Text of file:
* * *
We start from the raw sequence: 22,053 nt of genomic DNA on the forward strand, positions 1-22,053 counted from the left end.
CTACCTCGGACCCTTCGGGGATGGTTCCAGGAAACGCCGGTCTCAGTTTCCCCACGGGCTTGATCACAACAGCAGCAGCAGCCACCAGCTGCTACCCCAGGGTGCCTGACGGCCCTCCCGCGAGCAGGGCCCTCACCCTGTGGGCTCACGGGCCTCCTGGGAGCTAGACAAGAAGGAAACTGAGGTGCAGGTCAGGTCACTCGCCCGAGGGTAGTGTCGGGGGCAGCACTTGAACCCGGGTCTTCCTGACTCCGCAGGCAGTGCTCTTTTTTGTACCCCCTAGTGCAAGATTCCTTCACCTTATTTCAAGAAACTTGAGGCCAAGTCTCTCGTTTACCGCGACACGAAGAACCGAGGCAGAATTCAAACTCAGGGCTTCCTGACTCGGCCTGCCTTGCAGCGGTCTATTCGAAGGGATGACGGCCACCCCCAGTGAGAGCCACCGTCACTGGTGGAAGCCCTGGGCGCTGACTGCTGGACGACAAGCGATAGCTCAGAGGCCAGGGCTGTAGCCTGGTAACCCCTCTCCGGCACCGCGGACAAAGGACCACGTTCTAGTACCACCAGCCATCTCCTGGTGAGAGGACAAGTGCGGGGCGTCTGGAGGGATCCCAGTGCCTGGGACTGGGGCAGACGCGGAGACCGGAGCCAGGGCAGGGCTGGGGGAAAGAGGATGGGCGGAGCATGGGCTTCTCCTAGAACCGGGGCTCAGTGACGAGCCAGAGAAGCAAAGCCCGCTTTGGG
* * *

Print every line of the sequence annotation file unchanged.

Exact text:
We start from the raw sequence: 22,053 nt of genomic DNA on the forward strand, positions 1-22,053 counted from the left end.
CTACCTCGGACCCTTCGGGGATGGTTCCAGGAAACGCCGGTCTCAGTTTCCCCACGGGCTTGATCACAACAGCAGCAGCAGCCACCAGCTGCTACCCCAGGGTGCCTGACGGCCCTCCCGCGAGCAGGGCCCTCACCCTGTGGGCTCACGGGCCTCCTGGGAGCTAGACAAGAAGGAAACTGAGGTGCAGGTCAGGTCACTCGCCCGAGGGTAGTGTCGGGGGCAGCACTTGAACCCGGGTCTTCCTGACTCCGCAGGCAGTGCTCTTTTTTGTACCCCCTAGTGCAAGATTCCTTCACCTTATTTCAAGAAACTTGAGGCCAAGTCTCTCGTTTACCGCGACACGAAGAACCGAGGCAGAATTCAAACTCAGGGCTTCCTGACTCGGCCTGCCTTGCAGCGGTCTATTCGAAGGGATGACGGCCACCCCCAGTGAGAGCCACCGTCACTGGTGGAAGCCCTGGGCGCTGACTGCTGGACGACAAGCGATAGCTCAGAGGCCAGGGCTGTAGCCTGGTAACCCCTCTCCGGCACCGCGGACAAAGGACCACGTTCTAGTACCACCAGCCATCTCCTGGTGAGAGGACAAGTGCGGGGCGTCTGGAGGGATCCCAGTGCCTGGGACTGGGGCAGACGCGGAGACCGGAGCCAGGGCAGGGCTGGGGGAAAGAGGATGGGCGGAGCATGGGCTTCTCCTAGAACCGGGGCTCAGTGACGAGCCAGAGAAGCAAAGCCCGCTTTGGG